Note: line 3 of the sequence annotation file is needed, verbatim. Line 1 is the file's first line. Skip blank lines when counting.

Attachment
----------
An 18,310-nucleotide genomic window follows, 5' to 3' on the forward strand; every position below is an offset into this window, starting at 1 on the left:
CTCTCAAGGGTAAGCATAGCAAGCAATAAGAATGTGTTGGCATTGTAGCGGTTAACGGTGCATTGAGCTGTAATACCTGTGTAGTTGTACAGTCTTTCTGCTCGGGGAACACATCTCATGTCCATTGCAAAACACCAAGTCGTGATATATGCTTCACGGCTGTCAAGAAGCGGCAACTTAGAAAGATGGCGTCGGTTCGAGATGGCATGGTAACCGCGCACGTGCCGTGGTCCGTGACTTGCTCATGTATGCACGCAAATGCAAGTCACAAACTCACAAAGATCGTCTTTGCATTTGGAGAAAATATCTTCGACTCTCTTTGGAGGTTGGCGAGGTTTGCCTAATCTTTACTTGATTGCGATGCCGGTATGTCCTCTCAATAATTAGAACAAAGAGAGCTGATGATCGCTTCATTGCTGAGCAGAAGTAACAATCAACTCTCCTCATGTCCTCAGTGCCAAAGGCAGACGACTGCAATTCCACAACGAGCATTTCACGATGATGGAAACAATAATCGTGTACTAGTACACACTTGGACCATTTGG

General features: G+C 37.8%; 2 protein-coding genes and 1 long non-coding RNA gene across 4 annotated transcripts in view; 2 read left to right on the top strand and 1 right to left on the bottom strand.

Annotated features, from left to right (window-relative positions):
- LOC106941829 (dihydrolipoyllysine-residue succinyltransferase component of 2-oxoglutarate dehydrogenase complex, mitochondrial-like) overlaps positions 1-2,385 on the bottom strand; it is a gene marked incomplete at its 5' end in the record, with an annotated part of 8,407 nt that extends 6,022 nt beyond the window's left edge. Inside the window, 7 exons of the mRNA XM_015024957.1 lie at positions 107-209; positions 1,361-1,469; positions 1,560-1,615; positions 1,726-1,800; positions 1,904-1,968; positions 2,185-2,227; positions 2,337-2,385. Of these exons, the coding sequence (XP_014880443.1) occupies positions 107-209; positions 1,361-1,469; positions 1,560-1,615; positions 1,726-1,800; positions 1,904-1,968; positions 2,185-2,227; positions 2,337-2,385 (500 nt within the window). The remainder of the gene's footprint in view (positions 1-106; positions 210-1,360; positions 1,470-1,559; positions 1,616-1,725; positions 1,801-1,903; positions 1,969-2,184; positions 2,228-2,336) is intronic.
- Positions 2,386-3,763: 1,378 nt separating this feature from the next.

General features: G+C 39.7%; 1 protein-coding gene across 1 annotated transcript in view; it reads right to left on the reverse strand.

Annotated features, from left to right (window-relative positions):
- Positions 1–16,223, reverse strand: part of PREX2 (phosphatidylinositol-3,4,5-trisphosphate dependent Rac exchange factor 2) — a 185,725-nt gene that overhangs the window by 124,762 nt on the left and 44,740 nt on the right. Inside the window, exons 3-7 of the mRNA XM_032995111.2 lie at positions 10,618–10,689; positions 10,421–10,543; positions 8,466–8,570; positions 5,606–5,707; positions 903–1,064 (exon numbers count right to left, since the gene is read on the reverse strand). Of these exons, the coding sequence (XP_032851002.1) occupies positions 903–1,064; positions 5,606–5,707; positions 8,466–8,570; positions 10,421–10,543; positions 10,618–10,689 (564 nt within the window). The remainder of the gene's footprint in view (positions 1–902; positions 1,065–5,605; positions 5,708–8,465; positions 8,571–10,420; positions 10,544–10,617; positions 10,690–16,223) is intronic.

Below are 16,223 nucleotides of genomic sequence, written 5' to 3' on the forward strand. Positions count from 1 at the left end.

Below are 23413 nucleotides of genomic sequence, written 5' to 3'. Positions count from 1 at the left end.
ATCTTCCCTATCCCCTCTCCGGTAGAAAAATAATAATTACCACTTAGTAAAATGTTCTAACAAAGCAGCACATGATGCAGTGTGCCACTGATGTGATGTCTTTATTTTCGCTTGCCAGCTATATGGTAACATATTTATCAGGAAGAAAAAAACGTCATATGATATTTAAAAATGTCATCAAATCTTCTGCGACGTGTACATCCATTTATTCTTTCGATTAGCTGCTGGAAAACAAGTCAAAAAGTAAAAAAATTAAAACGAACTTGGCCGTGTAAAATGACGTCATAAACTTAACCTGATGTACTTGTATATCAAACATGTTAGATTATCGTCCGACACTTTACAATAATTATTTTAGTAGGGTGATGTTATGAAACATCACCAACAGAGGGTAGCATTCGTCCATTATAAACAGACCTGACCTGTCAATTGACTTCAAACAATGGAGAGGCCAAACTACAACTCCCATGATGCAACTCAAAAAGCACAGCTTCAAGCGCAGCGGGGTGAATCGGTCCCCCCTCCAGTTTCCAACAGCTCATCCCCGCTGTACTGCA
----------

General features: G+C 37.8%; 2 protein-coding genes and 1 long non-coding RNA gene across 4 annotated transcripts in view; 2 read left to right on the top strand and 1 right to left on the bottom strand.